ISE researchers published their findings in the journal Physical Review Letters.
Researchers from the Luddy School of Informatics, Computing, and Engineering have discovered novel ways of controlling the design of shape-changing nanoparticles, which could be used in the design of smart drug-delivery containers and have applications in nanomedicine and the development of new reconfigurable materials.
The study, “Designing surface charge patterns for shape control of deformable nanoparticles,” published by the journal Physical Review Letters, used simulations to show that hollow, deformable nanoparticles tailored with surface charge patterns adapt their shape in response to changes in patterns and ionic strength.
“I’ve long been fascinated by the idea of whether soft or flexible nanoparticles could change their shape in response to changing patterns of surface charge,” said Vikram Jadhao, an assistant professor of intelligent systems engineering at the Luddy School. “The question is: Can we tailor this smart self-reconfigurable behavior in systems made from synthetic soft materials such as polymers and gels? Although shape-changing nanoparticles have been fabricated and probed in recent years, little is known regarding nanoparticles whose shape can be tuned by manipulating surface charge patterns.”
Jadhao collaborated with ISE Ph.D. students Nicholas Brunk and JCS Kadupitiya, who leaned on their backgrounds in physics and biotechnology (Brunk) and computer science and engineering (Kadupitiya) to create a simulation that showed that nanoparticles with charged stripes, Janus patches, and polyhedrally distributed patches adapt their shape differently in response to changes in ionic strength, transforming into rodlike structures, capsules, spinning tops, hemispheres, variably dimpled bowls, and particles with polyhedral protrusions.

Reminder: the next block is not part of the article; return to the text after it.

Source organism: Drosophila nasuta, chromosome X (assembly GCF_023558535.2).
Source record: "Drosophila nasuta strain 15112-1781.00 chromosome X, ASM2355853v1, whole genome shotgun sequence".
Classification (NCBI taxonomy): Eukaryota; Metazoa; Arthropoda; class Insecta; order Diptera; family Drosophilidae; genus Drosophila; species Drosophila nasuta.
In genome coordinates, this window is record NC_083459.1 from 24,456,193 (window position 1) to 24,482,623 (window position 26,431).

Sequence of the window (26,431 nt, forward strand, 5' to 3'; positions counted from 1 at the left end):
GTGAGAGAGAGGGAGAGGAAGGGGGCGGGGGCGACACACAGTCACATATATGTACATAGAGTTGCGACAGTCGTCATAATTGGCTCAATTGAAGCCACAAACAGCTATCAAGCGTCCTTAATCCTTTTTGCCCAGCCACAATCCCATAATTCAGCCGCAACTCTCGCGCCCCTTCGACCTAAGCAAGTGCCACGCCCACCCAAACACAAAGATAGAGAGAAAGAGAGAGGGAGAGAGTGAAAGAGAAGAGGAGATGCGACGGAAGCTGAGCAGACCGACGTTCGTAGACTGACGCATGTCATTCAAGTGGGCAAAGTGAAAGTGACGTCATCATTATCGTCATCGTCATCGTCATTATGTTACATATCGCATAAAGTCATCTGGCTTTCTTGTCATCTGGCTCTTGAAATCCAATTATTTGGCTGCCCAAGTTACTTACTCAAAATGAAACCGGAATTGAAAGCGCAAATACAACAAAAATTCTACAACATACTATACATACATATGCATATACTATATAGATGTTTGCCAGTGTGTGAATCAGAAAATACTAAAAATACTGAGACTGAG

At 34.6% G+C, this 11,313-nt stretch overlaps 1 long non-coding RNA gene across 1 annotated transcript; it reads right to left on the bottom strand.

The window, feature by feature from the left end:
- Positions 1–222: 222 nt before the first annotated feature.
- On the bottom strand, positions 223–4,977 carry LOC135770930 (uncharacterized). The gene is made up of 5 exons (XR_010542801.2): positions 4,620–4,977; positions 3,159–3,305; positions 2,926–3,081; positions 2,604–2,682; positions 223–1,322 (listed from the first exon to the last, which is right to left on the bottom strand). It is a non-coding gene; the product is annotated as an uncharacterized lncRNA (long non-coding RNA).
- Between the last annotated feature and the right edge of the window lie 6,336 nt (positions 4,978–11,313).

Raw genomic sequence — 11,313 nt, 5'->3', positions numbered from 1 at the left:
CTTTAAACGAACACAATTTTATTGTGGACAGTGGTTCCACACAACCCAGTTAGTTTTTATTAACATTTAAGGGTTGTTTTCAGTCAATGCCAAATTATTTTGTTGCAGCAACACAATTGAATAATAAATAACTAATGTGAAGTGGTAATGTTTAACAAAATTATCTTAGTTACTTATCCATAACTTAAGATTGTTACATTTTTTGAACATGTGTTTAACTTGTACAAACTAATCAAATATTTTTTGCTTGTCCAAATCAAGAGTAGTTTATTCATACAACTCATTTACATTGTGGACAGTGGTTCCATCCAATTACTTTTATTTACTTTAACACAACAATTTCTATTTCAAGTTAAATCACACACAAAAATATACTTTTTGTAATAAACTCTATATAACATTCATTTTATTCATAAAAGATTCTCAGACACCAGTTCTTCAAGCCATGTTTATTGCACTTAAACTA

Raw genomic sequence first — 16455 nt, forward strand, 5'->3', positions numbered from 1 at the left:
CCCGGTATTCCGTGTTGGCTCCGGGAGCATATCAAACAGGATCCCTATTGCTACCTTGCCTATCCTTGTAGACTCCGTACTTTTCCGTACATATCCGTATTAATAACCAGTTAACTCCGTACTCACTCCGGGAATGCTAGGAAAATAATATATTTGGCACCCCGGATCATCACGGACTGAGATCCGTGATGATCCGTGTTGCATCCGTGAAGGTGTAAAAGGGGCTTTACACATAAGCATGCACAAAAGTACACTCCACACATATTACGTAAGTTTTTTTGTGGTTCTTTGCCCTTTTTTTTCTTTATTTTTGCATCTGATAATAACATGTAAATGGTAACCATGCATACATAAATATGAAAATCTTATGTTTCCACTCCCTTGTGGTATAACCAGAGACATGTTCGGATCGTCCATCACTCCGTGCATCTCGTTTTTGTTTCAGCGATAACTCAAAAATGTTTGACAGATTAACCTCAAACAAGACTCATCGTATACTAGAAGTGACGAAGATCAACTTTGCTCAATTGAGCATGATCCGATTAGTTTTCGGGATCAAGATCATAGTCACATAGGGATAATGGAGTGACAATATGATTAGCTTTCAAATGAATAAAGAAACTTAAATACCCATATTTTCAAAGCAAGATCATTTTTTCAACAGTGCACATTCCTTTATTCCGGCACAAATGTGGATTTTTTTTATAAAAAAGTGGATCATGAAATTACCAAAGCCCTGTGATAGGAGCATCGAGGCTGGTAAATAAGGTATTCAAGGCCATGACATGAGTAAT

“Nicholas worked on developing the model and the energy-optimization method to describe and simulate deformations of patchy flexible nanoparticles,” Jadhao said. “The computational model system was quite complex and ripe for the use of parallel computing techniques. Kadupitiya implemented techniques that significantly accelerated the code.”
The simulation findings will aid in the synthesis of new deformable nanoparticles that could be used to create responsive nanocontainers that change shape in response to changing biological environments. These findings also provide a fundamental understanding of energetically favorable shapes charged nanoparticles can adopt, which can inform the design of dynamic nanoscale building blocks to engineer reconfigurable materials using self-assembly.
The research also provides a foundation for the next evolution in the shape control of nanoparticles.
“The immediate next step is to extend the investigation to nanoparticles of larger sizes and to particles that exhibit faceting,” Jadhao said. “This opens the potential of applying the shape-switching scenarios revealed in our work to a broader class of soft-matter-based nanoparticle systems. The model can be extended to explore a variety of surface charge patterns, which I expect will reveal a great diversity of shapes tailorable in these flexible nanoparticles.”